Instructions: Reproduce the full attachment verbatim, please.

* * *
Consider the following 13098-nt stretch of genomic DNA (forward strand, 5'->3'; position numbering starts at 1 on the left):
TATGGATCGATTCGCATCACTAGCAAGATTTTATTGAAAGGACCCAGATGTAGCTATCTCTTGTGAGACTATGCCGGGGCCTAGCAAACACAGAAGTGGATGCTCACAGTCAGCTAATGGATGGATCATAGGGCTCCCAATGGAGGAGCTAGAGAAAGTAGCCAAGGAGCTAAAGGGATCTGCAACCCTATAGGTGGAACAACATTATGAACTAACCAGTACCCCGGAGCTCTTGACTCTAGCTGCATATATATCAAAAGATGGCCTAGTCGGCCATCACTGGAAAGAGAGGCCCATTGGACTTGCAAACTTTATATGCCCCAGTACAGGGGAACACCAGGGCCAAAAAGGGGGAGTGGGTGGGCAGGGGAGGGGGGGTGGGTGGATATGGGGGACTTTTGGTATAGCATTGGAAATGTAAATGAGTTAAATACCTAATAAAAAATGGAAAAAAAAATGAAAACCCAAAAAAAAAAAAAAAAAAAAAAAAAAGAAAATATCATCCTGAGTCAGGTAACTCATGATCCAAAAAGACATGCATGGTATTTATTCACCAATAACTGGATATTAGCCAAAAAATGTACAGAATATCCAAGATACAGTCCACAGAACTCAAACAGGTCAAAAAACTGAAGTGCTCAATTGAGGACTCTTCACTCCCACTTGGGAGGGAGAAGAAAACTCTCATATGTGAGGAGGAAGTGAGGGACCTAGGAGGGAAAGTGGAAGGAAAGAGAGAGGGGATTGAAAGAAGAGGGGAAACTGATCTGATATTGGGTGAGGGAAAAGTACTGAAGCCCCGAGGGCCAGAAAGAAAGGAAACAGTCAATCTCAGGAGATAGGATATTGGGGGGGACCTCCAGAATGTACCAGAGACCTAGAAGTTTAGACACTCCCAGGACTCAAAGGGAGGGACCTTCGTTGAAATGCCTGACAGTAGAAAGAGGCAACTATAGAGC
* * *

Consider the following 13098-nt stretch of genomic DNA (forward strand, 5'->3'; position numbering starts at 1 on the left):
TATGGATCGATTCGCATCACTAGCAAGATTTTATTGAAAGGACCCAGATGTAGCTATCTCTTGTGAGACTATGCCGGGGCCTAGCAAACACAGAAGTGGATGCTCACAGTCAGCTAATGGATGGATCATAGGGCTCCCAATGGAGGAGCTAGAGAAAGTAGCCAAGGAGCTAAAGGGATCTGCAACCCTATAGGTGGAACAACATTATGAACTAACCAGTACCCCGGAGCTCTTGACTCTAGCTGCATATATATCAAAAGATGGCCTAGTCGGCCATCACTGGAAAGAGAGGCCCATTGGACTTGCAAACTTTATATGCCCCAGTACAGGGGAACACCAGGGCCAAAAAGGGGGAGTGGGTGGGCAGGGGAGGGGGGGTGGGTGGATATGGGGGACTTTTGGTATAGCATTGGAAATGTAAATGAGTTAAATACCTAATAAAAAATGGAAAAAAAAATGAAAACCCAAAAAAAAAAAAAAAAAAAAAAAAAAGAAAATATCATCCTGAGTCAGGTAACTCATGATCCAAAAAGACATGCATGGTATTTATTCACCAATAACTGGATATTAGCCAAAAAATGTACAGAATATCCAAGATACAGTCCACAGAACTCAAACAGGTCAAAAAACTGAAGTGCTCAATTGAGGACTCTTCACTCCCACTTGGGAGGGAGAAGAAAACTCTCATATGTGAGGAGGAAGTGAGGGACCTAGGAGGGAAAGTGGAAGGAAAGAGAGAGGGGATTGAAAGAAGAGGGGAAACTGATCTGATATTGGGTGAGGGAAAAGTACTGAAGCCCCGAGGGCCAGAAAGAAAGGAAACAGTCAATCTCAGGAGATAGGATATTGGGGGGGACCTCCAGAATGTACCAGAGACCTAGAAGTTTAGACACTCCCAGGACTCAAAGGGAGGGACCTTCGTTGAAATGCCTGACAGTAGAAAGAGGCAACTATAGAGC